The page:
I was recently rewatching a title sequence I admire, and noticed, as I often do, the way the white logotype “detours” through blue as it fades into darkness:
This effect isn’t rare; you see it very often in the title sequences of oldish movies. In fact, the effect was simulated to lend vintage vibes to the opening of Stranger Things. Notice how the text doesn’t fade from white to gray to black, but white to red to black:
I really love the way this looks, so I asked the Assembled Brains of Twitter what was behind it. Joel Davis and Rod Bogart provided the answer, which I’ll now attempt to restate myself:
It is an artifact of the film stock’s uneven response to light at different wavelengths. When the titles are white, the film’s red, green, and blue layers are all totally overexposed, so bright white light shines through the transparent film. But then, as the exposure ramps down toward darkness, the layers diverge—they become opaque at slightly different rates—which gives you the ghost of color. (Whether that color is red or blue has to do, I think, with the process by which the titles have been integrated into the overall film. Clarification is welcome at firstname.lastname@example.org.)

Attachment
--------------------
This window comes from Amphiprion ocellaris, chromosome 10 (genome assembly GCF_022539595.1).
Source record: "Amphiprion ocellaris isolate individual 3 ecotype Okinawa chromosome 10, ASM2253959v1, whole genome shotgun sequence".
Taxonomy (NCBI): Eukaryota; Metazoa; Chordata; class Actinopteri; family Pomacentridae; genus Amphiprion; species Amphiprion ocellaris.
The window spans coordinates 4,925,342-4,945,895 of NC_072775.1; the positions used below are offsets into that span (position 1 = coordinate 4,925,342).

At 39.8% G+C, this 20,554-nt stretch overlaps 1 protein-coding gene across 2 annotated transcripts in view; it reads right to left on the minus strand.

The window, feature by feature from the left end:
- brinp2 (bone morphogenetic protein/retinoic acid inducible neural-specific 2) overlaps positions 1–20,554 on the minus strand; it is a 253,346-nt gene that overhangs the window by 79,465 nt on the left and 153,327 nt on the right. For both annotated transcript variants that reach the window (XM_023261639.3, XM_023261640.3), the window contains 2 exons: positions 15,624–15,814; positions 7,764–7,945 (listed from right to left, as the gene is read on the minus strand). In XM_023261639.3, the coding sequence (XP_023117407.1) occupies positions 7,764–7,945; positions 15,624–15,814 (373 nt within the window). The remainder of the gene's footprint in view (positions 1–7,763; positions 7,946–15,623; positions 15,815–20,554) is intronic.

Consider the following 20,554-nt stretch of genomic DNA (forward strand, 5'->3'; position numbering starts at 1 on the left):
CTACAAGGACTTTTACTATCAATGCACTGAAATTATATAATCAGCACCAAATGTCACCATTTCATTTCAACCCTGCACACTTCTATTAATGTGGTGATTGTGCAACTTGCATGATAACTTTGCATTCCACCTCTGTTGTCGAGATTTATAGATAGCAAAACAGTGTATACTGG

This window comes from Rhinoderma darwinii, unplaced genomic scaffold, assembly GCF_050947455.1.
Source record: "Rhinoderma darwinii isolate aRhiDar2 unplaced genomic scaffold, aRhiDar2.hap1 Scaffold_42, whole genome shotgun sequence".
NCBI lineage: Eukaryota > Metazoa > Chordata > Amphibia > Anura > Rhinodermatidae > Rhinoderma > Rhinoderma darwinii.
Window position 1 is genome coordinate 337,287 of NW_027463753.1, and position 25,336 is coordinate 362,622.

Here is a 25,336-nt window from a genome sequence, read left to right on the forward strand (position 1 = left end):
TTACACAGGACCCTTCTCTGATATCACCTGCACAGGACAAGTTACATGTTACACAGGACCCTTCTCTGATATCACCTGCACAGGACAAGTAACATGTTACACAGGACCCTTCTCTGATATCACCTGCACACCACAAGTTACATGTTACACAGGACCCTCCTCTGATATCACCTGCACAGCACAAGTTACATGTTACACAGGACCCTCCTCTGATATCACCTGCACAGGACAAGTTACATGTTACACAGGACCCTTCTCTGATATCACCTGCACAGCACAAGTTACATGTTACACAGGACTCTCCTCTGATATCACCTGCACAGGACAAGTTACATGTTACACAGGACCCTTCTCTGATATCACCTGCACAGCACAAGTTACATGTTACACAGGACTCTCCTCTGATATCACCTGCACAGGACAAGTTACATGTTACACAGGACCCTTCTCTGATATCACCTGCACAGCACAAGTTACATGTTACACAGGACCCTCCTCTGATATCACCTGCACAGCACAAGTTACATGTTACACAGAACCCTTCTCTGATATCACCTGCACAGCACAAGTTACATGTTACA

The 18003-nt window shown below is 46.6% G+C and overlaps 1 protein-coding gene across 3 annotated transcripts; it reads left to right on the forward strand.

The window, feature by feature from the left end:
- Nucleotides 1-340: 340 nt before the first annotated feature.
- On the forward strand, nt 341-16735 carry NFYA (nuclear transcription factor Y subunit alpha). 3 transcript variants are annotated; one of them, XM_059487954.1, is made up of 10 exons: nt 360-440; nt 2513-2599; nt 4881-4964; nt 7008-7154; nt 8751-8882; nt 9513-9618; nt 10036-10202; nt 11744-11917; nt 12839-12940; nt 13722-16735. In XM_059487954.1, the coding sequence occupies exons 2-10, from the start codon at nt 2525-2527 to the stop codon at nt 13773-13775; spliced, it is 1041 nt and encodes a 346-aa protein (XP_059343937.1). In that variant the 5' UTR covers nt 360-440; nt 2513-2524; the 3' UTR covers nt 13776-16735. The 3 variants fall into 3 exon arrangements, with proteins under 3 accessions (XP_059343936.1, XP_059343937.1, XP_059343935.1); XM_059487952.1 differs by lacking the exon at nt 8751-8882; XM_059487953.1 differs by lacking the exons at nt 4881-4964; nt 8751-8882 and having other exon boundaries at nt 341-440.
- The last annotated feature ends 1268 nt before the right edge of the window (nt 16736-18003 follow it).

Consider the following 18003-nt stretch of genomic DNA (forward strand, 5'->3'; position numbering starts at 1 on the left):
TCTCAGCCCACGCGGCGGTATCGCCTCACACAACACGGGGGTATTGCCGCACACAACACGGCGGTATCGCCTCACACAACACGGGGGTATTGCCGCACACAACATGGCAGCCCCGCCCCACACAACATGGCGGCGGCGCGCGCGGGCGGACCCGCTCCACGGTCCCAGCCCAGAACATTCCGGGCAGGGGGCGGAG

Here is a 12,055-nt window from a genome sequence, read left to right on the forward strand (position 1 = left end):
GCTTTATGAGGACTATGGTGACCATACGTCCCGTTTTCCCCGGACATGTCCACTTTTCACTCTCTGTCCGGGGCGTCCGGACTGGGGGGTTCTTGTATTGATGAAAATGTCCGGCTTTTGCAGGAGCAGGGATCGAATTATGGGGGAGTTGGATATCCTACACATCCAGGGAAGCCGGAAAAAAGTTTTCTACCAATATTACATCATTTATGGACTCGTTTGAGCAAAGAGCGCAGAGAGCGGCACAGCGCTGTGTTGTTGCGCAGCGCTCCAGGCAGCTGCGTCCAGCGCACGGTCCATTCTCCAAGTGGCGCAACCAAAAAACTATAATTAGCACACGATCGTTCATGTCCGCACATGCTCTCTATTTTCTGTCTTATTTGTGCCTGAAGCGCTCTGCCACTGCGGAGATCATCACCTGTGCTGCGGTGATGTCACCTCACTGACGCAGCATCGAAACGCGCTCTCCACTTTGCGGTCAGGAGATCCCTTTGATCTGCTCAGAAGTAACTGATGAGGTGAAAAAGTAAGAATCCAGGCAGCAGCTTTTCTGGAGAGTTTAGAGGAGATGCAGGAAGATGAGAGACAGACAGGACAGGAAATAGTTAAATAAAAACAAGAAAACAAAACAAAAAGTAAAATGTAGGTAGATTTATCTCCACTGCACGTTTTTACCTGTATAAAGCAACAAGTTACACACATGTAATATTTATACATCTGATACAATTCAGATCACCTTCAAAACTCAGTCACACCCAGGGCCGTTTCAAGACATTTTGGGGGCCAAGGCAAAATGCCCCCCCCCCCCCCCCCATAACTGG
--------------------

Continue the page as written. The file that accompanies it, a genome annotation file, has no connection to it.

Here is one particular film stock’s color response curve:
That’s not motion picture film, and its curve isn’t necessarily (?) the kind that would produce the pulses of color above, but, the point is just to see the space between red, green, and blue in their swoop from overexposure to underexposure. It’s that gap that produces the ghost we’re chasing.
No film has a “perfect” color response curve. Often, the slight differences between red, green, and blue are what give a particular film stock its characteristic (and very appealing) look! But it’s only in this relatively strange scenario—overexposing the film to pure white, then ramping the exposure down smoothly, often contrasted against black—that you get to see, in effect, only those differences. They are what produce the image.
GO AHEAD AND CLICK
April 2020, Oakland
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